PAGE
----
As usual, the people at the core of the ‘strategy’ – the patients– are hardly mentioned. It is all top down theory, instead of bottom up.

Yet it is patients who are the most vulnerable, who suffer because they don’t know what to do, how to complain, or seek advice; they are scared of ‘authority’. Those with mental health problems are amongst the most vulnerable and their choices can be irrational; death may be accidental, or appear to be the best option, because they think no-one cares about them. We must be grateful that guns are not readily available in Britain, otherwise the death rate would surely be a great deal higher.

Consequently, one can only hope that the Norfolk and Suffolk Mental Health Trust’s investigation is truly independent, held in public, challenges a complacent leadership, and ensures that those who have failed will be held to account.

But will that really happen? Regrettably, it is doubtful if previous such investigations are anything to go by. It’s too easy for people at the top of so many public sector organisations to hide behind the impenetrable bureaucracies which are such a feature of their management, especially in the health service.

So, the Health and Wellbeing Board should closely observe the process, ensuring its genuine independence by insisting on being consulted about who will lead (one of the recently retired Crown Court judges in Suffolk would do an excellent, wholly impartial, job) and review the investigation rigorously, demanding full accountability, and real change without delay so that more people don’t lose their lives.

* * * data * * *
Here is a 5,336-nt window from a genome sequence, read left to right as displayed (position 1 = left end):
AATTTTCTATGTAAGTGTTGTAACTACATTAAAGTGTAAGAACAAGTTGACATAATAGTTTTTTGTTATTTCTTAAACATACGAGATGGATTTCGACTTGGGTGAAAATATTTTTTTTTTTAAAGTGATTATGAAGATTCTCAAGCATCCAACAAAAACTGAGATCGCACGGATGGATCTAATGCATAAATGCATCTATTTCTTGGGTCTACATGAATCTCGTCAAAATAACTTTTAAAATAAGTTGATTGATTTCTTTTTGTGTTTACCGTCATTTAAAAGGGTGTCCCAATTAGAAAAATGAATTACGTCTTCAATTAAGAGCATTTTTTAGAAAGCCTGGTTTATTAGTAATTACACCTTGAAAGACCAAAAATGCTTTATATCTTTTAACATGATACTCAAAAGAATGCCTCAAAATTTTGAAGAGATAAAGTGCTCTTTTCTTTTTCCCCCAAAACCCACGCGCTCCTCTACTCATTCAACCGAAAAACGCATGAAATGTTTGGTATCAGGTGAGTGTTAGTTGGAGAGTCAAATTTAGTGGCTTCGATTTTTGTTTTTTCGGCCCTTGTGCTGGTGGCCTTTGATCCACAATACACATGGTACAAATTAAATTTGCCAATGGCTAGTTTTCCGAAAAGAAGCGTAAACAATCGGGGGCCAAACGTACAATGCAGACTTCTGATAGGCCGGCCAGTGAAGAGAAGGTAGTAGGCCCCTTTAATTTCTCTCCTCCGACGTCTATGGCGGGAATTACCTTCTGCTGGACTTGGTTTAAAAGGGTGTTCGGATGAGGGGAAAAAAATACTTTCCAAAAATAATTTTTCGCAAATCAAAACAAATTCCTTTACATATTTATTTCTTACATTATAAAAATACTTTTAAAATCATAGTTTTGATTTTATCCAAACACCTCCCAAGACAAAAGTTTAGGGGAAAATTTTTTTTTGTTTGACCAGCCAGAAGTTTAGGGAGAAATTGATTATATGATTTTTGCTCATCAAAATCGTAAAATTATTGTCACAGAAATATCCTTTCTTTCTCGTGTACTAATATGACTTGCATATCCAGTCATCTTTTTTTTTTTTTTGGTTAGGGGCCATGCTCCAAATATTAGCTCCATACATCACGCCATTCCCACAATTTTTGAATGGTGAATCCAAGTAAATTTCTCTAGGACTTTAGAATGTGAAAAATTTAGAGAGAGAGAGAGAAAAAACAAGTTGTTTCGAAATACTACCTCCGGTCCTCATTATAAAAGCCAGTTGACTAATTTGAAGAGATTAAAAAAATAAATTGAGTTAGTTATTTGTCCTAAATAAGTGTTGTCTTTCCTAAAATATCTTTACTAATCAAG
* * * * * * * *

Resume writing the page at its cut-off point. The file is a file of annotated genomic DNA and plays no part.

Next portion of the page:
And, instead of the usual response to serious reviews: full of promises to address the issues identified in the investigation’s recommendations, but without any idea how to actually deliver the required improvements, so nothing happens; we need a costed programme, incorporating a revised management structure, and timelines, with regular monitoring. That is the only way to achieve real change, and quickly.

This is not about ‘funding’, (although the Government recognises that mental health does need more resources). It is about radically changing the culture with a strong leadership team, people who aren’t divorced from those staff members (and relatives) who know what needs to be done, but who no-one has so far listened to.

So, should anyone ‘move on’, their replacement must not be a carbon copy, because public appointments tend to be largely a closed shop. What is needed are inspirational leaders from outside the loop, with strong business/financial experience and an understanding of what customer care means; a fresh pair of eyes which are objective and sympathetic, people who actually listen. There is evidence across the public sector, as well as business, that such people can revolutionise an organisation, making it more responsive, efficient and focused; this is what the Norfolk and Suffolk Mental Health Trust so desperately needs.